RFC 9570 RAO-less Label Switched Path (LSP) Ping May 2024
Kompella, et al. Standards Track [Page]
Stream:
Internet Engineering Task Force (IETF)
RFC:
9570
Updates:
8029
Category:
Standards Track
Published:
ISSN:
2070-1721
Authors:
K. Kompella
Juniper Networks
R. Bonica
Juniper Networks
G. Mirsky, Ed.
Ericsson

RFC 9570

Deprecating the Use of Router Alert in LSP Ping

Abstract

The MPLS echo request and MPLS echo response messages, defined in RFC 8029, "Detecting Multiprotocol Label Switched (MPLS) Data-Plane Failures" (usually referred to as LSP ping), are encapsulated in IP packets with headers that include a Router Alert Option (RAO). In actual deployments, the RAO was neither required nor used. Furthermore, RFC 6398 identifies security vulnerabilities associated with the RAO in non-controlled environments, e.g., the case of using the MPLS echo request/reply as inter-area Operations, Administration, and Maintenance (OAM), and recommends against its use outside of controlled environments.

Therefore, this document retires the RAO for MPLS OAM and updates RFC 8029 to remove the RAO from LSP ping message encapsulations. Furthermore, this document explains why RFC 7506 has been reclassified as Historic.

Also, this document recommends the use of an IPv6 loopback address (::1/128) as the IPv6 destination address for an MPLS echo request message.

Status of This Memo

This is an Internet Standards Track document.

This document is a product of the Internet Engineering Task Force (IETF). It represents the consensus of the IETF community. It has received public review and has been approved for publication by the Internet Engineering Steering Group (IESG). Further information on Internet Standards is available in Section 2 of RFC 7841.

Information about the current status of this document, any errata, and how to provide feedback on it may be obtained at https://www.rfc-editor.org/info/rfc9570.

1. Introduction

"Detecting Multiprotocol Label Switched (MPLS) Data-Plane Failures" (usually referred to as LSP ping) [RFC8029] detects data plane failures in MPLS Label Switched Paths (LSPs). It can operate in "ping mode" or "traceroute mode." When operating in ping mode, it checks LSP connectivity. When operating in traceroute mode, it can trace an LSP and localize failures to a particular node along an LSP.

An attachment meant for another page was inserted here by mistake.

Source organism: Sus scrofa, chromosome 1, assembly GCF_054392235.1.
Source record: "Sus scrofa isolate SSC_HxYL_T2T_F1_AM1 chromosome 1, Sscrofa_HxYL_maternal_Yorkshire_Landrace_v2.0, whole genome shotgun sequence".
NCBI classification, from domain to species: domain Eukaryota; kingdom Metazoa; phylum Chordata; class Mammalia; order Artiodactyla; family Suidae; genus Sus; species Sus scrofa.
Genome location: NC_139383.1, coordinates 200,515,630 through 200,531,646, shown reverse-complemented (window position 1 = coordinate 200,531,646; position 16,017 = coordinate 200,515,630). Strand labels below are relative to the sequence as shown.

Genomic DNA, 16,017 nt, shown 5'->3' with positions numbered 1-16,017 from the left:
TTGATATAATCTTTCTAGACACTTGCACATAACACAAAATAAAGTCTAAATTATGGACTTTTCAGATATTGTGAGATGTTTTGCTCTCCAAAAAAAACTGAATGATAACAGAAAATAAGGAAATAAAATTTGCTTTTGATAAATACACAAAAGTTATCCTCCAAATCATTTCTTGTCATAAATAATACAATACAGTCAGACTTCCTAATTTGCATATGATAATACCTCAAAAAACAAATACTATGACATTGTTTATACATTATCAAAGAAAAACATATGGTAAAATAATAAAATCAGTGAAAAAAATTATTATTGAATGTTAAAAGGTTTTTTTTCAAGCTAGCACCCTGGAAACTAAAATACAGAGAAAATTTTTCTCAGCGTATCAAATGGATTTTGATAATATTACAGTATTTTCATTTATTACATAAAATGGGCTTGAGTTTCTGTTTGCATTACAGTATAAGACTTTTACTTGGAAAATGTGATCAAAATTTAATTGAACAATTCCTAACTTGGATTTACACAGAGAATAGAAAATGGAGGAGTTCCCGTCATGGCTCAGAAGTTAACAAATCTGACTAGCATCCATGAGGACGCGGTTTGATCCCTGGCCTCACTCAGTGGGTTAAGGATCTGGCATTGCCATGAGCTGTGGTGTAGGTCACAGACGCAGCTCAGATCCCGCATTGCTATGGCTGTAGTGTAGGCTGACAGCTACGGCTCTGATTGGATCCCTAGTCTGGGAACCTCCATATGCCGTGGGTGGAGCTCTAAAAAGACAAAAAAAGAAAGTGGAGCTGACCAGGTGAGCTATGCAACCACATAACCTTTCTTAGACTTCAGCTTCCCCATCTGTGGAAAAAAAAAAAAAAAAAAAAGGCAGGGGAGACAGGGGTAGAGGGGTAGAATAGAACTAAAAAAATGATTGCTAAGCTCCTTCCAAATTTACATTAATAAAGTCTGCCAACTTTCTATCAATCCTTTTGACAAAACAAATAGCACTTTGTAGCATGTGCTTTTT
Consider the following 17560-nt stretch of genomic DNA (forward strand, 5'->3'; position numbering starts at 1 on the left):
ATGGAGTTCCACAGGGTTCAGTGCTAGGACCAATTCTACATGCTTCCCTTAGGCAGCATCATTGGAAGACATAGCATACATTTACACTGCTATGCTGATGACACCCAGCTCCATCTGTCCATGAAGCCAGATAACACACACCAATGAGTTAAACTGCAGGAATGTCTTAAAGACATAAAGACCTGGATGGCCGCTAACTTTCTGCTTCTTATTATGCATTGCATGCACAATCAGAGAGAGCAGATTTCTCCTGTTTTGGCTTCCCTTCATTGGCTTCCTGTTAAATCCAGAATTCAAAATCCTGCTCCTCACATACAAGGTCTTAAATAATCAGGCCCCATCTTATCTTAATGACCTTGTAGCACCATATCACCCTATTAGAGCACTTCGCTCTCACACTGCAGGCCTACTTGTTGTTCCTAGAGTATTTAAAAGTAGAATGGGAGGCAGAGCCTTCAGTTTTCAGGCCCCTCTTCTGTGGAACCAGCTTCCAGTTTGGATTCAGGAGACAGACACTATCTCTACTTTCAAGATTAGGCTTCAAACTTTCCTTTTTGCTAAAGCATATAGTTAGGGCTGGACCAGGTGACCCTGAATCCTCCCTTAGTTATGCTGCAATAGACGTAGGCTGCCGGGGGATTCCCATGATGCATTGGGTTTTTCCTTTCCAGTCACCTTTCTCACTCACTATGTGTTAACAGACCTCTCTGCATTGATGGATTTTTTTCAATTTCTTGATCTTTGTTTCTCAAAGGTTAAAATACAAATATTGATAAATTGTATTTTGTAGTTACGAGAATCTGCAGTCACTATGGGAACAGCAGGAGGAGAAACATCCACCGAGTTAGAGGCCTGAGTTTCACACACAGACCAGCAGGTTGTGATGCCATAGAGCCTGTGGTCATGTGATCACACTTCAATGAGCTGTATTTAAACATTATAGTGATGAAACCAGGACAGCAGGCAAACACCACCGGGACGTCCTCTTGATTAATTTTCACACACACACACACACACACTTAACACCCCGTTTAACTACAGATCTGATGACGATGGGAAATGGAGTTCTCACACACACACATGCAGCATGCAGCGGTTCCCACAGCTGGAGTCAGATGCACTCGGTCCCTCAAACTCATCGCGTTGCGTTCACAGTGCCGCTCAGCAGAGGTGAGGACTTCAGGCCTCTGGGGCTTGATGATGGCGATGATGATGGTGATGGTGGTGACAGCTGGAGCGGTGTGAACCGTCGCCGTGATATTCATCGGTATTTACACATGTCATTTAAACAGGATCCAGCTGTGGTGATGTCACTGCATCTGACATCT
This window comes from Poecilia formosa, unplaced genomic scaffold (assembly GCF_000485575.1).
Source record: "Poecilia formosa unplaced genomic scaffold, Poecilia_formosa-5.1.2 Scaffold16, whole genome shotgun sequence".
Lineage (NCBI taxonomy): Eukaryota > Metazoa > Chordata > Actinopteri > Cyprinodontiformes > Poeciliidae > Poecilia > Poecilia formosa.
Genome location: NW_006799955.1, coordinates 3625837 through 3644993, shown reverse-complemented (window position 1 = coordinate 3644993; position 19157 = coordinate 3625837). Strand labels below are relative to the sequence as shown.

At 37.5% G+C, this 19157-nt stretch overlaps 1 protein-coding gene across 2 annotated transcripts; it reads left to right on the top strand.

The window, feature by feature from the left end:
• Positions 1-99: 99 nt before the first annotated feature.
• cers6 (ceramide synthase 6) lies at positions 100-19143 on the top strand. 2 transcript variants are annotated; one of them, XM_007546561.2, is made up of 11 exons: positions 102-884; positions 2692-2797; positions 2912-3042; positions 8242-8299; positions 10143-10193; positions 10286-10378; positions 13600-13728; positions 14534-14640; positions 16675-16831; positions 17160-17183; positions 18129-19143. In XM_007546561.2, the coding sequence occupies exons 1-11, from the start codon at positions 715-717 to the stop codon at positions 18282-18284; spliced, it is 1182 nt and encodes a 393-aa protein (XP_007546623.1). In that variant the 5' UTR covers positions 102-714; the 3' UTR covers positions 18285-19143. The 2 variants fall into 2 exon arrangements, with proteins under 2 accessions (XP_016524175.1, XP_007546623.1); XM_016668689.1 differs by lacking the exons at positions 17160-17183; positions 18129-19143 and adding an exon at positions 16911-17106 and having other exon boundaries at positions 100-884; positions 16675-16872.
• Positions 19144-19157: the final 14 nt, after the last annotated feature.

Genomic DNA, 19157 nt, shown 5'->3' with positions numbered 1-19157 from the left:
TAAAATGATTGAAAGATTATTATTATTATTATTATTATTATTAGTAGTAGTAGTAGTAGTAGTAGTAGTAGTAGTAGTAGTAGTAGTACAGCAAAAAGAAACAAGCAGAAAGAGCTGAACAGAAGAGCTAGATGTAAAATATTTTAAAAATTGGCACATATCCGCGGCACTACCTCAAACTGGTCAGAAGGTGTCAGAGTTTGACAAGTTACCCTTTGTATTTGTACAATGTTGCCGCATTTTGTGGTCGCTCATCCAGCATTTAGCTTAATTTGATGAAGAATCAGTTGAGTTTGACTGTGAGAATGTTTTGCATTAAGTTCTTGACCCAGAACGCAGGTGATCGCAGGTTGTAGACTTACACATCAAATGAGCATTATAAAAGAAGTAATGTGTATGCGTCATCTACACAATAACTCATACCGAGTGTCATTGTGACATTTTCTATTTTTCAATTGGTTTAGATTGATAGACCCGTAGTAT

The reader is assumed be familiar with [RFC8029] and its terminology.

LSP ping defines a probe message called the "MPLS echo request." It also defines a response message called the "MPLS echo reply." Both messages are encapsulated in UDP and IP. The MPLS echo request message is further encapsulated in an MPLS label stack, except when all of the Forwarding Equivalency Classes in the stack correspond to Implicit Null labels.

When operating in ping mode, LSP ping sends a single MPLS echo request message, with the MPLS TTL set to 255. This message is intended to reach the egress Label Switching Router (LSR). When operating in traceroute mode, MPLS ping sends multiple MPLS echo request messages as defined in Section 4.3 of [RFC8029]. It manipulates the MPLS TTL so that the first message expires on the first LSR along the path, and subsequent messages expire on subsequent LSRs.

According to [RFC8029], the IP header that encapsulates an MPLS echo request message must include a Router Alert Option (RAO). Furthermore, [RFC8029] also says that the IP header that encapsulates an MPLS echo reply message must include an RAO if the value of the Reply Mode in the corresponding MPLS echo request message is "Reply via an IPv4/IPv6 UDP packet with Router Alert." This document explains why an RAO was not needed in both cases. Furthermore, [RFC6398] identifies security vulnerabilities associated with the RAO in non-controlled environments, e.g., the case of using the MPLS echo request/reply as inter-domain OAM over the public Internet, and recommends against its use outside of controlled environments, e.g., outside a single administrative domain.